It’s been nearly 20 years since the state of New York instituted the first ban on holding a cellphone while driving. Currently, the only state that doesn’t have a statewide law restricting the use of hand-held devices while driving is Montana, though many cities and counties there have enacted their own bans.
And yet, at any given moment in the U.S., approximately 660,000 drivers are using cellphones or manipulating electronic devices while driving. In 2017, 3,166 people were killed in motor vehicle crashes involving distracted drivers. Nearly 20% of them were non-occupants (pedestrians, cyclists and other bystanders).
The takeaway: laws alone won’t fix America’s distracted driving problem.
Thankfully, they’re not the only solution. Software developers, insurance companies, manufacturers and more all have ideas for how to reduce distracted driving and minimize the harm it causes—everything from insurance discounts to safety apps to infrastructure that captures drivers’ attention and refocuses it on the road.
Here are some of the emerging countermeasures we’re following.
Set it and forget it
Both Apple and Android phones now come with settings that reduce notifications, distractions and screen activity while drivers are on the move. There’s also a raft of apps available that either block calls and text messages, or read them aloud so drivers can keep their hands on the wheel and their eyes on the road. A report from insurance aggregator Everquote found that distraction decreased 8% among drivers who activated Apple’s Do Not Disturb While Driving feature.
Reward good behavior
Though well-intentioned, these settings and apps all rely on one notoriously unreliable thing: willpower. It’s up to drivers to switch them on—and keep them that way.
Companies like Zendrive and TrueMotion are keeping drivers accountable a different way. They use in-vehicle telematics sensors to track hard braking and other actions that might indicate distraction—and share that data with auto insurers. Drivers who perform well could qualify for a break on their insurance rates.
Make it visible
Even without the incentive, in-vehicle monitoring and data collection is revealing itself to be an effective countermeasure. TrueMotion found that drivers reduced their distraction levels by 14-20% after receiving post-drive push notifications alerting them to their risky behavior and encouraging them to reduce it. “This early data suggests that awareness of distraction, coupled with encouragement can successfully reduce distracted driving behaviors,” they wrote.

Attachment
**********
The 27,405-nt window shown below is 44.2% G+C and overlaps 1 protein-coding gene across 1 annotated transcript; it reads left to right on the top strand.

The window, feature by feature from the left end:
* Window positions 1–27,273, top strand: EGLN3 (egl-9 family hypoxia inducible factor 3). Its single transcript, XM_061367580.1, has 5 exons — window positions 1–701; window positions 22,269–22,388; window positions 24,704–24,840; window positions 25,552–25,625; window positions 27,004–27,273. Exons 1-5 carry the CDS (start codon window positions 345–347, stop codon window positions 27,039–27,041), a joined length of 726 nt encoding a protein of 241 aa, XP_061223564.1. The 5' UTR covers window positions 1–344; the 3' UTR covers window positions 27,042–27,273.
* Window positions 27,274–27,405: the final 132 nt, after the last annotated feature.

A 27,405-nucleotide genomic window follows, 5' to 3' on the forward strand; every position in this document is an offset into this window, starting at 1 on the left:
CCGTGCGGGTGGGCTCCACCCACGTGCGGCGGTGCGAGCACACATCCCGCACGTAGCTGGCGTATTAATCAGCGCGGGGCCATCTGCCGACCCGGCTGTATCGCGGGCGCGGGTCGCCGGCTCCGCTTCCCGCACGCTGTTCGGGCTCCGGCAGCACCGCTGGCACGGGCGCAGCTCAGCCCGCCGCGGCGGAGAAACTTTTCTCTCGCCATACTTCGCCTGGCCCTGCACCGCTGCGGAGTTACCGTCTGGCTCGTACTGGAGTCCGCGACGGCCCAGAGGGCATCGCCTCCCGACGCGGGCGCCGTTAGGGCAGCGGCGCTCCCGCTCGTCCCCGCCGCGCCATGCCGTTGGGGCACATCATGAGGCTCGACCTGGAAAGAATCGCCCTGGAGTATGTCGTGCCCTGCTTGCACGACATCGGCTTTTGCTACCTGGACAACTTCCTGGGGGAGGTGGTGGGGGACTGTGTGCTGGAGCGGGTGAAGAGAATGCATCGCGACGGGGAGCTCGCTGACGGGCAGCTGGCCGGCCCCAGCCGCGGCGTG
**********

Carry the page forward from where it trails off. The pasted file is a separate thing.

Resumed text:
If the reality is that phones are going to be in cars, how can they be used to increase safety rather than compromise it? Intelligent transportation solutions (ITS) companies like Carmanah Technologies and Applied Information (AI) have an answer, founded on the principle that connecting people—drivers, cyclists, pedestrians—to each other and to the infrastructure surrounding them will make them safer.
AI’s smartphone app, TravelSafely, issues audible warnings to alert drivers and pedestrians (anyone with the app) to potentially dangerous traffic situations while keeping their eyes on the road. Carmanah’s connected beacons allow drivers and pedestrians to connect their phones to infrastructure like crosswalks and school zones. Other apps allow connected and autonomous vehicles to better predict traffic signal states and minimize delays. As cities become more connected, the potential of these apps will become ever closer to being fully realized.
Bring eyes back to the road
Setting aside technology, what else can be done to break drivers’ tapping and swiping habits and bring their attention back to the road? More and more cities are enhancing their traffic infrastructure with highly visible, eye-catching beacons and signs, including crosswalks, school zones, speed limits and more. Radar speed signs can also provide real-time driver feedback to to both grab drivers’ attention and get them to slow them down.
An especially effective treatment when it comes to disrupting distraction and commanding drivers’ attention is the rectangular rapid flashing beacon (RRFB). Installed at unsignalized crosswalks, these high intensity light bars have an amber color and unique flash pattern that are exceptionally noticeable for drivers no matter what the conditions or the time of day.See an RRFB in action
A way forward
There may be no single or quick fix for distracted driving, and with proliferation of ever more sophisticated and entertaining mobile devices, the problem certainly isn’t going to go away anytime soon.
But there are ideas, many of which are already proving to be impactful. It’s our hope that taken together, these initiatives will be able to reduce distracted driving and make our streets safer for all.